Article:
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Administrators from Warren De La Salle Collegiate High School, including president John M. Knight, met with detectives at the Warren Police Department early Friday morning, providing their first statements to authorities regarding a hazing incident involving varsity football players that prompted the school to shockingly forfeit its football playoff game.

Warren Police Department is in the early stages of an investigation that police said school officials originally wanted to keep in-house; the school disputes that.

"At this point, De La Salle is cooperating with the Warren Police Department," police commissioner Bill Dwyer said. "We're taking the initial report as we speak.

"From there, we'll find out exactly what occurred as far as hazing, and we'll conduct a thorough investigation."

Dwyer said he's not aware of when the incident took place or how many kids it involved. No students have been interviewed yet by police. That will happen after the school provides the police department with its initial report, a process underway Friday.

The school announced Thursday afternoon that its football team, winner of back-to-back Division 2 state championships, was cancelling the season, which included a Friday night playoff game against Birmingham Groves.

The school said in a statement Thursday that as it further investigated the hazing claims, it became clear the incident was more serious than originally believed. The school said the incident or incidents were "more pervasive than originally thought."

Dwyer said the school initially contacted the Macomb County prosecutor's office, and not the police department.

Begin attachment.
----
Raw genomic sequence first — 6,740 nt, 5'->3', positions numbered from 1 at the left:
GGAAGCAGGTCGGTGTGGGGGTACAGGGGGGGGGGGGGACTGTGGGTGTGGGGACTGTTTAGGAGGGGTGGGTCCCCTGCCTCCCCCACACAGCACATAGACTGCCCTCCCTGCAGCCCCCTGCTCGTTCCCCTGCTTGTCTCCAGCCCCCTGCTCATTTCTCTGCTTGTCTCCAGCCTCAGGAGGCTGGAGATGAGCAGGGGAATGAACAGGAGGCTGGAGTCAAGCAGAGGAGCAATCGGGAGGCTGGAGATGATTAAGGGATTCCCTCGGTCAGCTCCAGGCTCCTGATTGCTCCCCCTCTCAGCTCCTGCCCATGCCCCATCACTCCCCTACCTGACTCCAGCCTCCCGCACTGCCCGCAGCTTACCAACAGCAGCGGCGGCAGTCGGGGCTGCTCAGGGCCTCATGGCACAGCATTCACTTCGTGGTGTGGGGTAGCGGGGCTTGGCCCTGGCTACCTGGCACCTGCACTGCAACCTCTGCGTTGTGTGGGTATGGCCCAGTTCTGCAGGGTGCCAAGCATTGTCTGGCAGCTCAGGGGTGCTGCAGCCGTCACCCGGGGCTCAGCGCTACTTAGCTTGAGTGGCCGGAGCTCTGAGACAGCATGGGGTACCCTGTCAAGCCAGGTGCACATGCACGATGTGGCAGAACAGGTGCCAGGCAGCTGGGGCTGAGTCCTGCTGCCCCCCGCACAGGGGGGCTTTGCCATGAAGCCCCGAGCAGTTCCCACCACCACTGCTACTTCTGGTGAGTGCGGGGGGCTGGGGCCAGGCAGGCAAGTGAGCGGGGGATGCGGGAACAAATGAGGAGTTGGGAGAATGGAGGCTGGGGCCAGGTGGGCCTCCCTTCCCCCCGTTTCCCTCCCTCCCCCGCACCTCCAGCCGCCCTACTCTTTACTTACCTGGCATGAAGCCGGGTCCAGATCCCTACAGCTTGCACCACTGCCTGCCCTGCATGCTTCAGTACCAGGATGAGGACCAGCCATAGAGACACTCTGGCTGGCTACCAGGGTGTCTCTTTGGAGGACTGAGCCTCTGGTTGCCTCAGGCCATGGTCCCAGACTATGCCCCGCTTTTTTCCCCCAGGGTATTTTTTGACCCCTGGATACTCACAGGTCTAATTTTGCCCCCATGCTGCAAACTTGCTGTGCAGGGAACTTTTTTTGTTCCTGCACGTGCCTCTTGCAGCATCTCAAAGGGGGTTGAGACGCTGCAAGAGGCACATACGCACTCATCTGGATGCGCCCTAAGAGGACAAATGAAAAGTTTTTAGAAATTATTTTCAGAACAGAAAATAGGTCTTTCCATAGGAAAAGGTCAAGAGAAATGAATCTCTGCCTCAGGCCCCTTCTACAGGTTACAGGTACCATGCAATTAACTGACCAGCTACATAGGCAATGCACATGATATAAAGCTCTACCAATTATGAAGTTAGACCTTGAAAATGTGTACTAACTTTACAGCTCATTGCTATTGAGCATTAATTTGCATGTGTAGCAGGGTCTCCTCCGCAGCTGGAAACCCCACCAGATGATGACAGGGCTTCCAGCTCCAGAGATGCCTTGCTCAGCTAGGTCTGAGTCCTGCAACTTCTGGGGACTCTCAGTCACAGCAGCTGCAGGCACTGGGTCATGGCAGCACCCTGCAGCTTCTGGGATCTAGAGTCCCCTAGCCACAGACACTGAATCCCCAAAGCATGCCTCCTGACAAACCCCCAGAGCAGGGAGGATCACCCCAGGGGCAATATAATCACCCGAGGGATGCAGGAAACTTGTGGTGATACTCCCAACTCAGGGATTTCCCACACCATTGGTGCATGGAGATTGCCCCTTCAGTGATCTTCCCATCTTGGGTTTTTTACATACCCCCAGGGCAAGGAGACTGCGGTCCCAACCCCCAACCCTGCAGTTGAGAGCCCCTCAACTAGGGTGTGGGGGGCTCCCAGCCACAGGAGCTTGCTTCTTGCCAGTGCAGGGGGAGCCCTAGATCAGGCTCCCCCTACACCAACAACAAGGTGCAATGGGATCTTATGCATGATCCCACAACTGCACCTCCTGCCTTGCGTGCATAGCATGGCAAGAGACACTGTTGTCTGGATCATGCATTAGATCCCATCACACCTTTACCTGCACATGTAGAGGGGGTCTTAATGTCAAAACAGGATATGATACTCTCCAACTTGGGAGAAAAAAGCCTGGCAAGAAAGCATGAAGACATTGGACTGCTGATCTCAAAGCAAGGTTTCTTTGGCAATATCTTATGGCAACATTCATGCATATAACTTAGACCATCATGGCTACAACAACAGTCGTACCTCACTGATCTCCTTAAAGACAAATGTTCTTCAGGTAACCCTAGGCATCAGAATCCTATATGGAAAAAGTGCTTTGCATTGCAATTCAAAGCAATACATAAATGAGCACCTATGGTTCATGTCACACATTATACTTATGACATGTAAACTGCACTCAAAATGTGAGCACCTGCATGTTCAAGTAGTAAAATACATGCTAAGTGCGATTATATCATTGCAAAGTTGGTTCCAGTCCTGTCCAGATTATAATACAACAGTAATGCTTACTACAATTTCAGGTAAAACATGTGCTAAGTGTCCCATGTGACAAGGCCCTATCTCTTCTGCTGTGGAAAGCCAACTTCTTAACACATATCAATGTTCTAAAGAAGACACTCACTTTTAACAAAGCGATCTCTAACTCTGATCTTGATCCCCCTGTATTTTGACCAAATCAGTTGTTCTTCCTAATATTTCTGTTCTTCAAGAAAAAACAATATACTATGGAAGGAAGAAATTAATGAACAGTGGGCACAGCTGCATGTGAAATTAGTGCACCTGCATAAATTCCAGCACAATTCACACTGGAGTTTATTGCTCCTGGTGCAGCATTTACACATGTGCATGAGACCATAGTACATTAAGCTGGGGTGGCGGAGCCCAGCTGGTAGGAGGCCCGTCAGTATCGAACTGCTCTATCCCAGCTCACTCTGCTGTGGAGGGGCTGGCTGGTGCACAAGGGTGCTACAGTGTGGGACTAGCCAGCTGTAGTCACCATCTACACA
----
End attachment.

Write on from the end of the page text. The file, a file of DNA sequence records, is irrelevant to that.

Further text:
That was a mistake, said Dwyer, who learned about the incident through the media Thursday afternoon, then had his department make contact with the school.

Knight, the De La Salle president, disputes Dwyer's assertion that the school wanted to freeze out any police investigation.

“That’s an inaccurate statement. De La Salle Collegiate placed a phone call to the Warren P.D. detective at 8 a.m. Thursday morning,” Knight told The Detroit News on Friday afternoon. “I called the detective at 8 a.m. Thursday and called them a second time at 4 p.m. Thursday.”

When asked when the alleged hazing incident took place, Knight replied: “At this point I have no comment on that. Our statement is what we’re going to stand by on that issue.”

When asked if the student-athletes in question would be suspended from competing in winter sports, Knight replied: “Once again, this is a police investigation and I cannot comment on that.”

There are many rumors as to what was exactly was involved in the hazing, including talk of a sexual assault. Dwyer has heard that, but can't confirm that.

"That's out there," he said. "Maybe that will be part of it. It's too early to tell.

"They should've come to the police department first," Dwyer added, speaking of De La Salle administrators. "They attempted internally to take care of it.

"At this point, I think they know there were some mistakes made. They're trying to correct mistakes and do some damage control."

Varsity football coach Mike Giannone, winner of four state titles — two at Macomb Dakota and two at De La Salle — hasn't responded to a request for comment.

De La Salle (5-4) was to play at Groves (7-2) at 7 Friday night. Groves now automatically moves on to the second round of the playoffs next week.

The hazing news was one of several headlines to come from De La Salle on Thursday and into Friday. A student, who apparently had been bullied, was arrested for bringing a knife to school Thursday. The school also cancelled classes Friday in response to a threat made on Snapchat. The incidents appear unrelated, officials said.

Founded in 1926, De La Salle is an all-boys Catholic school whose motto — the very first thing you see when you click on its website — is "Builders of Boys. Makers of Men."

David Goricki contributed

tpaul@detroitnews.com

Twitter: @tonypaul1984

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